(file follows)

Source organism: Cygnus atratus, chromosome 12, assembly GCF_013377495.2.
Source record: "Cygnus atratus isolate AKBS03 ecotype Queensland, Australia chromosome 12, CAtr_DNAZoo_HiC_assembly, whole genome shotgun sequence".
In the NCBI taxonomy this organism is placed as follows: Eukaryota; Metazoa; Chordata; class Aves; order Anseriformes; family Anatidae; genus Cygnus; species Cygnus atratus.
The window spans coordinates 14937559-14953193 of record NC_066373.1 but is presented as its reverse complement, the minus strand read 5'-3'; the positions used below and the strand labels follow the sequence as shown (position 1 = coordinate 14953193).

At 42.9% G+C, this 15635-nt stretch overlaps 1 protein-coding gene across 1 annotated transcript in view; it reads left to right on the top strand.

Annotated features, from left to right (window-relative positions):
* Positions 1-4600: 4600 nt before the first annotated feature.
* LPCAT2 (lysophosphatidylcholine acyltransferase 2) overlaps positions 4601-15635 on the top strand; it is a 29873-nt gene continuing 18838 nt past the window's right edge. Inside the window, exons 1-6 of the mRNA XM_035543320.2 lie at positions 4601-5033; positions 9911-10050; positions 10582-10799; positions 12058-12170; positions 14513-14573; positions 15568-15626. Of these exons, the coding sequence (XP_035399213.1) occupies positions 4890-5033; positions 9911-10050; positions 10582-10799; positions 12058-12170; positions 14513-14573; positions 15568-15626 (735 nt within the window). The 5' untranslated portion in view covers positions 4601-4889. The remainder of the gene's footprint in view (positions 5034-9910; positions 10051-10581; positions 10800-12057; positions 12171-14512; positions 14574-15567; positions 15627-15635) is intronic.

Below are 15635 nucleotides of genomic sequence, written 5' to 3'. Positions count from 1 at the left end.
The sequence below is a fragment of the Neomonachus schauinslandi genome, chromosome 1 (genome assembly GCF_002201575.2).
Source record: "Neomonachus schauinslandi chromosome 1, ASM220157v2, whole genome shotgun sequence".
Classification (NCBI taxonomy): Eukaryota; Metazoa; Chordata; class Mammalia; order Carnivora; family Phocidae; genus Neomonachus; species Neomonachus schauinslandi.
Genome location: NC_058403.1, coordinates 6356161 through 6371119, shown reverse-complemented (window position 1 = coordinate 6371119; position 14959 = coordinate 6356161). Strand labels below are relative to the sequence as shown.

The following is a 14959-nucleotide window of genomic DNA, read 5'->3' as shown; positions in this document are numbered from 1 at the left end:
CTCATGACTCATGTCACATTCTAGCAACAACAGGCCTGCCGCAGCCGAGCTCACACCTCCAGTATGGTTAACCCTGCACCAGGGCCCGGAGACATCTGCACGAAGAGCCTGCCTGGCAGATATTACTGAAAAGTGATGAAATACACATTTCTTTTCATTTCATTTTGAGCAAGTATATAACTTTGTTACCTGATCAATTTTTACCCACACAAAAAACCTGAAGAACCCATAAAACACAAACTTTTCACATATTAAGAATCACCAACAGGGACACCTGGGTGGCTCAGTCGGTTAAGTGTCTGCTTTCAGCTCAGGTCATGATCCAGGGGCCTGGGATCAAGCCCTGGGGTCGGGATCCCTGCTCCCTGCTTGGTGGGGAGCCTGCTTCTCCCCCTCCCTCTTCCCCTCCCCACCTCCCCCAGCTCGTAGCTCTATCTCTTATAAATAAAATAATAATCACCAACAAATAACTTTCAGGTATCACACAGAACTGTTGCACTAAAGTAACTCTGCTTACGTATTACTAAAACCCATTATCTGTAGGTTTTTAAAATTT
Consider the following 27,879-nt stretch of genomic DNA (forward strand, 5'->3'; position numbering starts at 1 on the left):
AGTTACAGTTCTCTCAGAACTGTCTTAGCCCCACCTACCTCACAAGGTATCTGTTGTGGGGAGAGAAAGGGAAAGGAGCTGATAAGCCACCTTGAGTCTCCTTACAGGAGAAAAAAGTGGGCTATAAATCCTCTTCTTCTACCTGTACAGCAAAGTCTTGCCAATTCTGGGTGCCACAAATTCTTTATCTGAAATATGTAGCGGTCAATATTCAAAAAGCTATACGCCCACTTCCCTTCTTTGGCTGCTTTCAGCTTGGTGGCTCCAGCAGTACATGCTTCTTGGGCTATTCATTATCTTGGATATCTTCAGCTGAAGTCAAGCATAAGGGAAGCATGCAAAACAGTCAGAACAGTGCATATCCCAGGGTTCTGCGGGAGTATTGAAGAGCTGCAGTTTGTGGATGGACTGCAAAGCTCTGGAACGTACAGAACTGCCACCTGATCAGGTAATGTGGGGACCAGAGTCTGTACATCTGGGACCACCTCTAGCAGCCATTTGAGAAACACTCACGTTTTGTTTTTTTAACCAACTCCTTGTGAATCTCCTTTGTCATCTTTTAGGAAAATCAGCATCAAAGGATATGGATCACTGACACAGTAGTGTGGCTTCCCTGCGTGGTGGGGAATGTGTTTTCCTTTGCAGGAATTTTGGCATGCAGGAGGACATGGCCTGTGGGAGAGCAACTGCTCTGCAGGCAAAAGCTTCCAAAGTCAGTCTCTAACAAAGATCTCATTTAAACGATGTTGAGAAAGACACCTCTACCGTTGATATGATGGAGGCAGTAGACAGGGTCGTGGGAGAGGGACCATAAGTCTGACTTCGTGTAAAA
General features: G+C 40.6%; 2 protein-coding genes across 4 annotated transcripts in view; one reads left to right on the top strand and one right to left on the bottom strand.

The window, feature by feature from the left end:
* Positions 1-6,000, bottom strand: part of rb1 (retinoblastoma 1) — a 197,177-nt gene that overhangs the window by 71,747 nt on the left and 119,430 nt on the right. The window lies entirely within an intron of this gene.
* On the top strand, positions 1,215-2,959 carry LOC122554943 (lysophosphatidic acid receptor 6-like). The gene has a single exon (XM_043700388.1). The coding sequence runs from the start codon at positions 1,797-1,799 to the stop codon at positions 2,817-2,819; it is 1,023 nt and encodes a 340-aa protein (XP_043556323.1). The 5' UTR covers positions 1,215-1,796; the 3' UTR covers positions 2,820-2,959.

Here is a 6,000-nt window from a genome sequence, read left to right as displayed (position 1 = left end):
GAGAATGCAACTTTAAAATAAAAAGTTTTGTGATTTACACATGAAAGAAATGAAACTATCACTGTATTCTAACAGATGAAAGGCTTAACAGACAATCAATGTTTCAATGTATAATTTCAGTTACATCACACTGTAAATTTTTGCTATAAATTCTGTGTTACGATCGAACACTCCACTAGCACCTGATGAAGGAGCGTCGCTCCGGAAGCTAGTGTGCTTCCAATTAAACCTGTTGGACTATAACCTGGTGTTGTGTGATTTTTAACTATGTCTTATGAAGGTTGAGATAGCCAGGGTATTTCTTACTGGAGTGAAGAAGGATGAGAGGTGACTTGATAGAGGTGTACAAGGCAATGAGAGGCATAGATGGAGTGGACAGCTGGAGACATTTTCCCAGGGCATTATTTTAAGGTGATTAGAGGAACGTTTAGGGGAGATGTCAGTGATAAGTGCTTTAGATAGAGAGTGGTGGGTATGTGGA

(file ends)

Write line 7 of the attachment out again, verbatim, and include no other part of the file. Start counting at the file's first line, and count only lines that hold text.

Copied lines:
* Positions 1-4600: 4600 nt before the first annotated feature.